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The opinions expressed in this article are the writer’s own and do not reflect the views of Her Campus.

For Sanjana’s first article, she debates ‘motivation’ and its definition – as sometimes, especially as a student, it can be hard to keep yourself focused and continue working on your deadlines, when a day in bed seems like the only cure for your tiredness.

We’ve all had those days – I certainly have – where you wake up and you just want a day in bed. The idea of leaving that warm sanctuary to brave the cold (and darkening) days to get your jobs done sounds horrible. But of course, for a lot of us that are Type A, there’s one caveat with sinking into the comfort of our duvets – the guilt.

If you’re like me, you might beat yourself up about not waking up early enough or not getting enough done. You might be hard on yourself for not being efficient enough at the library. You might not give yourself permission to just sit, for one minute, with the feeling of maybe just being tired – instead, you might accuse yourself of being unmotivated. And then at the end of the day, you might return to your bed, and to the guilt once more.

What does it mean to be motivated?

Certainly not what I just described – falling prey to the vicious trap of toxic productivity is what you might say is not the healthiest way to live. While the pandemic and our numerous lockdowns have unfortunately been responsible for many adverse events, it definitely brought to light how we talk negatively to ourselves. “I want to be that girl” soon turns into “am I doing enough at all?”, and then self-doubt comes in for a cuddle with all that guilt.

As I lay there spiralling in my tornado of self-doubt, ranting to my parents on the phone, and asking myself for the 100th time why I signed up to do everything I do, I realised that I was just tired. That spiral reminded me that I had had no rest and that’s why I was actually overwhelmed. That night I turned my alarm off and slept. Naturally I woke up early, but I decided that it was okay to go back to bed. I lazily got up hours later, showered, made myself a delicious coffee, and headed over to the library. And I actually wanted to be there. I just had this feeling that everything would fall into place.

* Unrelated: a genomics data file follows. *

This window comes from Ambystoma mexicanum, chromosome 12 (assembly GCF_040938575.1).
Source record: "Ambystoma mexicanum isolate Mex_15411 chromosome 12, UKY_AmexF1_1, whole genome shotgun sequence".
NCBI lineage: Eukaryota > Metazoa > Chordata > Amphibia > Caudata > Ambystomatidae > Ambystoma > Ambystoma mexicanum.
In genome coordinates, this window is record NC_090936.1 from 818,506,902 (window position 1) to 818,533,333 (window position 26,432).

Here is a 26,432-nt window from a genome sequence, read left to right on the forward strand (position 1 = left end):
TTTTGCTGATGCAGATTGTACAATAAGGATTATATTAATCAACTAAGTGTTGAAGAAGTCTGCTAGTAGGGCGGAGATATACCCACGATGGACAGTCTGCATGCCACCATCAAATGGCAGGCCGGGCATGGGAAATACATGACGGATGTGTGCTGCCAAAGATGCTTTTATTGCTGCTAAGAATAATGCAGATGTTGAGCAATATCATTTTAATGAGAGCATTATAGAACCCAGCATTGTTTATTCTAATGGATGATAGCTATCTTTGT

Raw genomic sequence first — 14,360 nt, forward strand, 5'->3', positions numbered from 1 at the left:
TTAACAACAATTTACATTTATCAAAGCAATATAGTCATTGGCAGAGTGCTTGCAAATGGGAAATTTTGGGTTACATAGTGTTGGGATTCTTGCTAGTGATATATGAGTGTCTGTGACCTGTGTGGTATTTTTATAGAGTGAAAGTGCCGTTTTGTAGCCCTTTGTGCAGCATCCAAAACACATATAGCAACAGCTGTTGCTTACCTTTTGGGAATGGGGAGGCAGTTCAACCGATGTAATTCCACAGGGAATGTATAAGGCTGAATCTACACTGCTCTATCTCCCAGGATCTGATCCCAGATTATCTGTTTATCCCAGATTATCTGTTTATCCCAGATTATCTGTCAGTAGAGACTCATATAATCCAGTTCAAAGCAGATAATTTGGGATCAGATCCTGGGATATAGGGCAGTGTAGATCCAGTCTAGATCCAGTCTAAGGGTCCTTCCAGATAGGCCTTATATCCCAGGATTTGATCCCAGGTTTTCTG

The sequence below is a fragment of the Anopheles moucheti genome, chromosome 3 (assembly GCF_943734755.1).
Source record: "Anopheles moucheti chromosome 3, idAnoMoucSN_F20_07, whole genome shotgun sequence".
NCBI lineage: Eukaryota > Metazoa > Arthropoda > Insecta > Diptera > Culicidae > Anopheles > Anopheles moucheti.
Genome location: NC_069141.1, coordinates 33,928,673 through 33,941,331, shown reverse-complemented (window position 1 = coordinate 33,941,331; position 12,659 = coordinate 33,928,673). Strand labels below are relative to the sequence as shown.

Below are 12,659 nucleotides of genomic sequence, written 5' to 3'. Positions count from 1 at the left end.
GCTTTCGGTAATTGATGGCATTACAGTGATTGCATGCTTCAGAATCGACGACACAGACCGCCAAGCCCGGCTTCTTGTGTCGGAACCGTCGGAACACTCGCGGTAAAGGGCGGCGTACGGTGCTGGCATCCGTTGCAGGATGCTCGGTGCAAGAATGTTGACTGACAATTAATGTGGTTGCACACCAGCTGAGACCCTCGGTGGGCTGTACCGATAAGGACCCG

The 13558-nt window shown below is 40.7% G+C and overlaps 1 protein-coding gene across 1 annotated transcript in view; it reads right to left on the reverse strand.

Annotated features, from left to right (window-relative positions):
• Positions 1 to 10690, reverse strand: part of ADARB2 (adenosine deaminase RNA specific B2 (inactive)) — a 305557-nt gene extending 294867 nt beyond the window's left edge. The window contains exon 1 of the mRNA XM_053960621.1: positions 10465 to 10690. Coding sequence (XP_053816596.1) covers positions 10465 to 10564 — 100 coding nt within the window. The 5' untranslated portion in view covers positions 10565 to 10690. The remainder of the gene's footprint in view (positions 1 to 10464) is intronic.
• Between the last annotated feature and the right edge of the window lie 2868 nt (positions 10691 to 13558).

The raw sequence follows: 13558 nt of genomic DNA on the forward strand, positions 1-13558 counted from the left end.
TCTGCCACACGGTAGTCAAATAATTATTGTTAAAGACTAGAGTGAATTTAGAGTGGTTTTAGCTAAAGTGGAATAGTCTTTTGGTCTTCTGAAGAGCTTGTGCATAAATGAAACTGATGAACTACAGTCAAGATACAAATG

I don’t want to resent my degree, my extra-curricular activities, my social responsibilities…so I decided to let everything go. Every responsibility. I got to the library and put everything down in my calendar, and then put it away. I knew that at that moment, I just really wanted to work on my dissertation. So I did! When I felt hungry, I went home and cooked dinner with my housemate. When I wanted to relax, we all watched a Christmas film.

Taking it one day at a time when you’re overwhelmed really is the best way forward. I got some work done and also had a restful day, and all I did was listened to what I needed. Back to the basics – didn’t we all just do this as kids? Ate when hungry, slept when tired? Back to the basics, back to our habits.

It is easy to make time for our habits because those, that were once things we consciously made time for, are no longer exactly that. By listening to our own needs we are taking care of ourselves, and we are making that a habit.

To be motivated means to want to something, but to be disciplined – to use our habits as pillars – in not just our work but in our own self-care is what keeps us going! Making time for things we like doing, that we don’t necessarily have to be good at. Your bed can just be comfort and you can give yourself permission to lie in it.

Third year med student forever claiming she can handle her caffeine!
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